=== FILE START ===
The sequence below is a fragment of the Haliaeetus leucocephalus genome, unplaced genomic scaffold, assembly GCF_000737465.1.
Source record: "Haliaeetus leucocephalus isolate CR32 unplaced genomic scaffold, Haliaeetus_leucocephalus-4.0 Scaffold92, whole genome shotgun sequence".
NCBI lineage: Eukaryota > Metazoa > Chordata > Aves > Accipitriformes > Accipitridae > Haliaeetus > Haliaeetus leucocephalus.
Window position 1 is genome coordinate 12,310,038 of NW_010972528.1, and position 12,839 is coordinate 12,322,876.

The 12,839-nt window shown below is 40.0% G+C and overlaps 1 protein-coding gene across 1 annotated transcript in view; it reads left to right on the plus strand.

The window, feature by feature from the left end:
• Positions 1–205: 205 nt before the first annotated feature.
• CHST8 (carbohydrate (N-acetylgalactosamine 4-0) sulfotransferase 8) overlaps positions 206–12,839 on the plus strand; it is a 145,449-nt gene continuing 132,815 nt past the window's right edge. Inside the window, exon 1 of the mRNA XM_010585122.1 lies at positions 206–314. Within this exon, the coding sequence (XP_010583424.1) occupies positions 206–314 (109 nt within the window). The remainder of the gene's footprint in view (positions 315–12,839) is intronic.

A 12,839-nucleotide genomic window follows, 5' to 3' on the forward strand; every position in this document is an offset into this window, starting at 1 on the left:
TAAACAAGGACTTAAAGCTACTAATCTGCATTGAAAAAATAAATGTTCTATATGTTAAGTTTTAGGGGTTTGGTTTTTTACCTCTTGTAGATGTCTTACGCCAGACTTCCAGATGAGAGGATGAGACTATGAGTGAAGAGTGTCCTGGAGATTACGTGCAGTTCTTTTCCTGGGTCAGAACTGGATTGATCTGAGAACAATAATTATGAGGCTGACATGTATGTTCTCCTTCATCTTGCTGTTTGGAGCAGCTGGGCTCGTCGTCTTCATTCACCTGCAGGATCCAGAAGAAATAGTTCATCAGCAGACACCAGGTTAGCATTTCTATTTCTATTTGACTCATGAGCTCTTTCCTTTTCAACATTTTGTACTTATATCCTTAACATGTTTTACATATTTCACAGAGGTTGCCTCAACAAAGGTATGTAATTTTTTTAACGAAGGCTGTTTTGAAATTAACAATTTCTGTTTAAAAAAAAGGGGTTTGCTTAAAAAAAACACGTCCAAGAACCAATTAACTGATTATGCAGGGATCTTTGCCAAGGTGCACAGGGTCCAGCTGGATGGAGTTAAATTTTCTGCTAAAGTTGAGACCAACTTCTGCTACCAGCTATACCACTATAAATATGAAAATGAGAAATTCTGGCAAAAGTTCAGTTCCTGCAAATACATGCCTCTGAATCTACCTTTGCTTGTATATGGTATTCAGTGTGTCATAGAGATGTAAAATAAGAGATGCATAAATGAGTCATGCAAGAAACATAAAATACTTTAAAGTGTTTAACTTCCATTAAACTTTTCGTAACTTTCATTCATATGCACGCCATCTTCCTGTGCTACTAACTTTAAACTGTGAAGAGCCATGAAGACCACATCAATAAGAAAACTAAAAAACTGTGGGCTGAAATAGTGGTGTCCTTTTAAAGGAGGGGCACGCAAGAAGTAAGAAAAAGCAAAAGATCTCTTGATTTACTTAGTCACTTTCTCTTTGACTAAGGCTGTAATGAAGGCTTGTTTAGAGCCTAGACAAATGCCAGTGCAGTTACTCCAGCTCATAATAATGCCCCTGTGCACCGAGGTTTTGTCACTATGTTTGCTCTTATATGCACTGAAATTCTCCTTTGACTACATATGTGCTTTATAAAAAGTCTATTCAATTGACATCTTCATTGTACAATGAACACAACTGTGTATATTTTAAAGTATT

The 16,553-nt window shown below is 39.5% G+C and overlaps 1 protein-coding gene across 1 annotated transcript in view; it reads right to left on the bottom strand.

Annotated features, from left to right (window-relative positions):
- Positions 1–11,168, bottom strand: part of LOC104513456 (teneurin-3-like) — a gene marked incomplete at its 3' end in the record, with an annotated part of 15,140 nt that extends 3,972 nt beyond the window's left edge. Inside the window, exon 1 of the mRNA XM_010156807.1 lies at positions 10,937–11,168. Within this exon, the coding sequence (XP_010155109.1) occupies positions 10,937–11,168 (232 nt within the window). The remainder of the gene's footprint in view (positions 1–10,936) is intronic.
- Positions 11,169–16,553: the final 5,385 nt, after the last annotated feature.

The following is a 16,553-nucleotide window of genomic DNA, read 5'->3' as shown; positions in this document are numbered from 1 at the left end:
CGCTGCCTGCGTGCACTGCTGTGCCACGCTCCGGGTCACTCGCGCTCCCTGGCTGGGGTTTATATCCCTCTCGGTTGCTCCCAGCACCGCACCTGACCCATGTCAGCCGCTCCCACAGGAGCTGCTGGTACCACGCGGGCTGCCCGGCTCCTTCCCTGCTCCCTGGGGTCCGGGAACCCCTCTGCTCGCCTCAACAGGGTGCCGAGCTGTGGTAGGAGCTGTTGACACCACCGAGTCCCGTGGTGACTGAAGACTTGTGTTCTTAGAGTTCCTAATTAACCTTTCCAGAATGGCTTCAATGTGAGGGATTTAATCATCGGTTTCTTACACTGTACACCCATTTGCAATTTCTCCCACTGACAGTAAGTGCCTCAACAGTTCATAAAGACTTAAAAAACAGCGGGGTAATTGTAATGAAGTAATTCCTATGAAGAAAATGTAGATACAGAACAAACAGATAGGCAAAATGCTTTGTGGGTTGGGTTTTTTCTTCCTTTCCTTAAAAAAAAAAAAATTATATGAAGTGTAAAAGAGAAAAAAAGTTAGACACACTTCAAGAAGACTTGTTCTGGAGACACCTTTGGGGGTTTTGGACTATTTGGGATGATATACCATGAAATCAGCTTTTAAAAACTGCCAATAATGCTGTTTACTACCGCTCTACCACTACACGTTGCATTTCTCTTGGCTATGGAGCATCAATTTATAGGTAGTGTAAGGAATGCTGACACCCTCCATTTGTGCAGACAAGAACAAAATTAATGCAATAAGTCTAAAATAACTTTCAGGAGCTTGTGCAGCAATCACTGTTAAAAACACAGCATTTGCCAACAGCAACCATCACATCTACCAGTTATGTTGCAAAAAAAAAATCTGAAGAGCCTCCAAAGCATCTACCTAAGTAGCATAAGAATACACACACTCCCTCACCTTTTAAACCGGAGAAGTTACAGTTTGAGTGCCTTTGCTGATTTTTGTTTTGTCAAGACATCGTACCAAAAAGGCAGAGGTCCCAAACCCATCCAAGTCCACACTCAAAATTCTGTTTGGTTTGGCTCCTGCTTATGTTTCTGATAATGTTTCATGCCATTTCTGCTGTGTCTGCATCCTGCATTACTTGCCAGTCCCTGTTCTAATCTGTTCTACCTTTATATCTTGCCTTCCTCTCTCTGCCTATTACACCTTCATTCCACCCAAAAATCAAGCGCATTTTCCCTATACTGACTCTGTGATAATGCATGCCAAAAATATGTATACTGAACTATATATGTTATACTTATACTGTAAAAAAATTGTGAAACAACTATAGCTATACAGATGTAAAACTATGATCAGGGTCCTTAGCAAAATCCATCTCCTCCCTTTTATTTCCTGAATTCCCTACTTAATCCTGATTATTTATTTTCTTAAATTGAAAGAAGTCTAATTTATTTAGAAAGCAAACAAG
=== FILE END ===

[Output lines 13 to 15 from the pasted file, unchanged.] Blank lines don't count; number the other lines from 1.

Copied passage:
- Positions 1–11,168, bottom strand: part of LOC104513456 (teneurin-3-like) — a gene marked incomplete at its 3' end in the record, with an annotated part of 15,140 nt that extends 3,972 nt beyond the window's left edge. Inside the window, exon 1 of the mRNA XM_010156807.1 lies at positions 10,937–11,168. Within this exon, the coding sequence (XP_010155109.1) occupies positions 10,937–11,168 (232 nt within the window). The remainder of the gene's footprint in view (positions 1–10,936) is intronic.
- Positions 11,169–16,553: the final 5,385 nt, after the last annotated feature.

The following is a 16,553-nucleotide window of genomic DNA, read 5'->3' as shown; positions in this document are numbered from 1 at the left end: